US critics praise Lav Diaz’s ‘epic, richly rewarding’ ‘Humayo’
The reviews are in, and they are nothing short of “epic,” as the New York Times and the Village Voice put it.
In time for its limited theatrical run in the United States this month, Lav Diaz’s “Ang Babaeng Humayo” is greeted with lavish praise from various mainstream critics.
Diaz often makes lengthy films that are deemed, with more than a tinge of trepidation, by most US reviewers as “marathon” sessions.
In a May 18 article, however, the New York Times’ A.O. Scott points out that the Filipino film, which won the Golden Lion in Venice last year, “is carefully composed and hauntingly beautiful to behold.”
And what does length have to do with it? Absolutely nothing, as far as Scott is concerned: “It is long and slow-moving, but at nearly four hours, it feels less like a test of your endurance than an appeal to your appetite for character, incident and emotion.”
Scott notes that it is “more portrait than tableau… [bringing] to the screen a character who is at once elusive and unforgettable.” That character is named Horacia and is “played with exquisite understatement” by actress-turned-media executive Charo Santos-Concio.
In sum, Scott remarks that Diaz’s latest film is “devastating… [it] makes uncompromising demands on your attention and empathy. But it is also illuminating and, in its downbeat, deliberate way, exhilarating.”
Village Voice’s Ela Bittencourt is just as effusive. In a May 16 review, Bittencourt calls “Humayo” “a brooding, existentialist noir… a story of solidarity and redemption.”
Bittencourt notes that “Diaz marries his sweeping narrative arc with supreme visual restraint.”
The critic asserts that while Diaz’s “long takes can slip into pedestrian mode,” there is “suppleness to his night photography”—singling out the “rich chiaroscuros [that] evoke noirish dread.”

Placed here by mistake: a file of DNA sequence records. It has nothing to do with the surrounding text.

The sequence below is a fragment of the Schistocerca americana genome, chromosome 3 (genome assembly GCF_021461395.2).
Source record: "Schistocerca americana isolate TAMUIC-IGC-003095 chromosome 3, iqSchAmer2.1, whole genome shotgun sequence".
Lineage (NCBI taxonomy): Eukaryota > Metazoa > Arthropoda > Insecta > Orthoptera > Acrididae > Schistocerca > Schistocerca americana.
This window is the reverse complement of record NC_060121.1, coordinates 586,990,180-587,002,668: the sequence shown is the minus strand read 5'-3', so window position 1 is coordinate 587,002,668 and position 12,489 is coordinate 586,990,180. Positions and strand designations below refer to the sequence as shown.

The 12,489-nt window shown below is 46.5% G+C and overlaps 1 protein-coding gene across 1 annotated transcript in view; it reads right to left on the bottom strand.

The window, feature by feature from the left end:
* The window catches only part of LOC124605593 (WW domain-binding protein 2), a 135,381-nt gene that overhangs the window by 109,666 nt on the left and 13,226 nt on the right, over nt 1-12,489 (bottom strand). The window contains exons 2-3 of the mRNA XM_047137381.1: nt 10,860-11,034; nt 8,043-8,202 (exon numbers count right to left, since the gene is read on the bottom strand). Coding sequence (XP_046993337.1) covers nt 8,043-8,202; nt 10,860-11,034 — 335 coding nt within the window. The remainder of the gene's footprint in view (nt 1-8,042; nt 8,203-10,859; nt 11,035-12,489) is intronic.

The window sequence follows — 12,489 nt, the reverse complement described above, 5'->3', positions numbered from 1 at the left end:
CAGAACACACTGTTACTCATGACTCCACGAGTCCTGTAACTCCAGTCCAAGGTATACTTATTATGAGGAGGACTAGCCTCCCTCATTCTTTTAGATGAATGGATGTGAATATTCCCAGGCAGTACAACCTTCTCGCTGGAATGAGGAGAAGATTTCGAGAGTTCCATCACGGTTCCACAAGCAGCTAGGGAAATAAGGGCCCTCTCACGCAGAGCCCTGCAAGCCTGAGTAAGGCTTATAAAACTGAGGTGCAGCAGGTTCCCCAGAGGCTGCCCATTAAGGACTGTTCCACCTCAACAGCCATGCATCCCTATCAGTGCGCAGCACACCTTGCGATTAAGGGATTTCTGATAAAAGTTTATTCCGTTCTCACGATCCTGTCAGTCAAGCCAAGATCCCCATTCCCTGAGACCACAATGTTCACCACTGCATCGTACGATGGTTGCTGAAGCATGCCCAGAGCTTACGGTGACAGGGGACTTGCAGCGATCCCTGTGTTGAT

In a May 17 essay, Entertainment Weekly’s Chris Nashawaty likens Diaz’s body of work to “marathon tone poems.”
Diaz’s brand of “pure cinema,” however, is “set in dirty streets and back alleys where his country’s poor, forgotten people struggle to scrape their way to the next day.” It presents a rather unvarnished portrait of the Philippines “as a place without either a safety net or compassion for its lost souls… The only succor comes from small acts of empathy.”
Nashawaty concedes that “Humayo” “may not be a movie for everyone, but if you allow yourself to settle into its leisurely tempo… it can be a richly rewarding experience.”
In spite of all these glowing reviews, Diaz remains pragmatic and introspective. “It’s humbling,” he tells the Inquirer. “Art has answers… to all the hard work, to the long struggle for greater aesthetics and for greater cinema, to the issue of noncompromise.”
He sees a glimmer of hope in the deluge of accolades. “The world is open to different cinemas now, to divergent perspectives and forms in this medium. The film is four hours long and [yet] it opened in selected cinemas all over the US. It is still running in Europe.”
It is a significant development, indeed. “Kahit papaano, nakakatulong sa pagbubukas ng mga pinto para sa atin. Para sa mas malawak na pang-unawa sa kultura natin. (It somehow helps in opening doors for us. For a wider understanding of our culture.)”
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